Scarily enough, the precise condition that was so concerning to the neurosurgeon had already been acute for a month.  It took that long to weave my way though the US insurance-driven necessity of a GP visit, physical therapy, another GP visit, an MRI and another GP appointment.   On top of that, I had to enlist the help of a neurosurgeon friend to get a neurosurgery consultation in less than two months.  During this time, I had sneezed, coughed, driven, had kids hanging around my neck and orienteered.  Ignorance had been bliss (with a healthy chance of paralysis).

I took him up on this offer for next day surgery.  The procedure involves making an incision in the neck, moving the esophagus and trachea to the side and getting to the cervical vertebrae from the front.   The surgeon remove the bulging disk, replaces it with cadaverous bone and screws a bracket to the surrounding vertebrae to secure them while bone forms and the vertebrae fuse.  In my case, they removed two disks and bracketed three vertebrae.  One loses the flexibility of the joints, but there is still much movement available elsewhere in the cervical spine.

The physical recovery has been pain and trouble free.  The "flirting with death" part has been the larger matter.  My current work/family/leisure balance results in my physical vitality being the key to all other happiness. I crave serious exercise and have taken up endurance bike rides as my next physical challenge.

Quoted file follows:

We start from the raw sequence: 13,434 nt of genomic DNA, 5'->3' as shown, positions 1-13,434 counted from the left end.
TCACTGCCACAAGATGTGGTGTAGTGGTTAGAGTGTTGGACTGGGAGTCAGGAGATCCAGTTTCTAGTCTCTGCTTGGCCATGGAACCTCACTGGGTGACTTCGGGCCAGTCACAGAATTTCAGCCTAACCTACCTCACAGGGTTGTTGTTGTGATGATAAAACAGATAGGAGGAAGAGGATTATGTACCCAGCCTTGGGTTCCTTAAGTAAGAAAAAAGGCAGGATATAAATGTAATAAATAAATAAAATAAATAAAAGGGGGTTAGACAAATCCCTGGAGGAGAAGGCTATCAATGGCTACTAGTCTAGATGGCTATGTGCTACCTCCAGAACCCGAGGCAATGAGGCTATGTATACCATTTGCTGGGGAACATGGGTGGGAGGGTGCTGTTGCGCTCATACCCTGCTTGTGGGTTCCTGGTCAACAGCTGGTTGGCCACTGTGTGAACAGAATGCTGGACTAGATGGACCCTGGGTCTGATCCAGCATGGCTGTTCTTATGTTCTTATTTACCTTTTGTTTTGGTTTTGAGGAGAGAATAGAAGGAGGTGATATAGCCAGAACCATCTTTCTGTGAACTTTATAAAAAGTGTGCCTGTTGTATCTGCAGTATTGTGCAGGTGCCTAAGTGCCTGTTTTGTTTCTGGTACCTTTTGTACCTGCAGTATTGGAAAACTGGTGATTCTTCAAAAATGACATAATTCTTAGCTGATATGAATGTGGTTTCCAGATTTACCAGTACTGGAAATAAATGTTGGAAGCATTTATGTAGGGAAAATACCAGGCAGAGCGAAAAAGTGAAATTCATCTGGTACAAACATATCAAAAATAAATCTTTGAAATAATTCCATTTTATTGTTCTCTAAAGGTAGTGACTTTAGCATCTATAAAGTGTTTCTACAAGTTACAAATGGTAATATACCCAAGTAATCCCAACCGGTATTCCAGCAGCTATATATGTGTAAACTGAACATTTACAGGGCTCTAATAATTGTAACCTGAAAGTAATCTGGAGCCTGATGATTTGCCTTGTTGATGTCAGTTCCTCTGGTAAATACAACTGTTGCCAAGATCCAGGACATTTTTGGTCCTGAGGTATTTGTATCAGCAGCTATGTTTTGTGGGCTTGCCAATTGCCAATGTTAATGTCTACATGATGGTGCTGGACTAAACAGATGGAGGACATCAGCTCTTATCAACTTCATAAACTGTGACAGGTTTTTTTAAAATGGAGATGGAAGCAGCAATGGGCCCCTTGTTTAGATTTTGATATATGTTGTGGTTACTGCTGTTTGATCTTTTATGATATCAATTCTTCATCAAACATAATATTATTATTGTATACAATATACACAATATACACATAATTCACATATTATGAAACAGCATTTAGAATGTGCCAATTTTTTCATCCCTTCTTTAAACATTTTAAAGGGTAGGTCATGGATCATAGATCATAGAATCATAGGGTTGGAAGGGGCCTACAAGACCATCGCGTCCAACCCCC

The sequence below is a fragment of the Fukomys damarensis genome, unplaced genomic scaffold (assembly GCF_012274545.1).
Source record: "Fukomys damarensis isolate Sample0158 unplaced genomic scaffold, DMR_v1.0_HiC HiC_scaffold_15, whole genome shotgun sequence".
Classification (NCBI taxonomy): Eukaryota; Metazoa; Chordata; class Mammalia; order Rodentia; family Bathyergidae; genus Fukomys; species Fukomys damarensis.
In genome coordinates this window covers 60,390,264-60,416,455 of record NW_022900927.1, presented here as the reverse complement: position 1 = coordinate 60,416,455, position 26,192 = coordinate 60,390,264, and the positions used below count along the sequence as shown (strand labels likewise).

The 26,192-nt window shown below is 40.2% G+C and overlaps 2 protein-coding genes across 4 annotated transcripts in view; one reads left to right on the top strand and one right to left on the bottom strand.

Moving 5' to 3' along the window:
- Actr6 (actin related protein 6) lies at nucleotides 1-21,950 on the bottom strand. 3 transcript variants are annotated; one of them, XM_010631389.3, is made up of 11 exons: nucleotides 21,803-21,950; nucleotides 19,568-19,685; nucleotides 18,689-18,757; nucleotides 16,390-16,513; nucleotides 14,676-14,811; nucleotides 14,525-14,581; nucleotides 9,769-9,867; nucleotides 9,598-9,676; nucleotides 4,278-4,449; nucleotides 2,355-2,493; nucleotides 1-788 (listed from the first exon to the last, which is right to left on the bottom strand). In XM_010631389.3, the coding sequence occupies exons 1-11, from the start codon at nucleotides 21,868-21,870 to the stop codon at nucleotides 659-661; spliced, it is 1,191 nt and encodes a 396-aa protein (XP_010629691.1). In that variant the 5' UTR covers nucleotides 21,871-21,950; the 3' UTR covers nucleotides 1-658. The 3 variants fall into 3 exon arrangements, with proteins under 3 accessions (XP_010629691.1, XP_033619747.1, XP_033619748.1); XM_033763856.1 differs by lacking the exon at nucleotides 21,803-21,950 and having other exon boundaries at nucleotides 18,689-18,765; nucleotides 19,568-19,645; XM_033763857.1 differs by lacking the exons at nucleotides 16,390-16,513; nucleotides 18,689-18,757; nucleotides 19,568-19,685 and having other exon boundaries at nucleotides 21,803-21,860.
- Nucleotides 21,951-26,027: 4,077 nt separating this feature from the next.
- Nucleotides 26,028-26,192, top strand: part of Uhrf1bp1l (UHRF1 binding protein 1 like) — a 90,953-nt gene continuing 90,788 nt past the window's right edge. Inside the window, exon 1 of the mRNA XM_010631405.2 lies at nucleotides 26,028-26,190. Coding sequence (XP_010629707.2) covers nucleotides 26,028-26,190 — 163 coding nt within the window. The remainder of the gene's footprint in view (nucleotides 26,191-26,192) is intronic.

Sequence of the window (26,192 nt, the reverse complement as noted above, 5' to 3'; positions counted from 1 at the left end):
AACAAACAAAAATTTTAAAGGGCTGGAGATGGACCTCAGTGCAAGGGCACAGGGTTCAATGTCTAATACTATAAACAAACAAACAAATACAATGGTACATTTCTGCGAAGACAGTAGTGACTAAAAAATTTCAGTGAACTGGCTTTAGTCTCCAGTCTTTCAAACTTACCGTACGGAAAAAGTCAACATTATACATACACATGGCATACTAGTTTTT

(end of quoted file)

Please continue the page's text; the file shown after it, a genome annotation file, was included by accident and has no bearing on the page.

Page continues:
Not only was all that extraordinary activity in danger from my impaired condition, but also I was slowly losing my fine motor skills -- like buttoning shirts, tying shoes and typing.  When the activities of daily living become a challenge, this condition risks becoming the defining event in one’s life.  The traumatic realization that I had a “near miss” with life defining quadriplegia was pretty terrifying and is only starting to fade.

I am now three weeks post surgery.  My numbness has gradually declined and fine motor skills are coming back.  While I am making progress, it has been at a slow enough rate to appreciate the unfortunate alternative.  I do not want to over dramatize, yet this is precisely the physical condition I mean when I, lightheartedly, had hypothetically balanced my quality of life versus euthanasia.

I joke with my 8 year younger wife and 42 year younger kids that they will not need to pick out a nursing home for me because I will have topped myself before moving in.  I have an agreement with a friend that if I am on a respirator, he will pull the plug when the nurse is not looking.  I promised to do the same for him.

Perhaps my life has been so worry free that I am excessively self absorbed with this close call.  Maybe.  However, my principal learning from counseling has been that my problems do not amount to a hill of beans in this world, but my problems are my problems.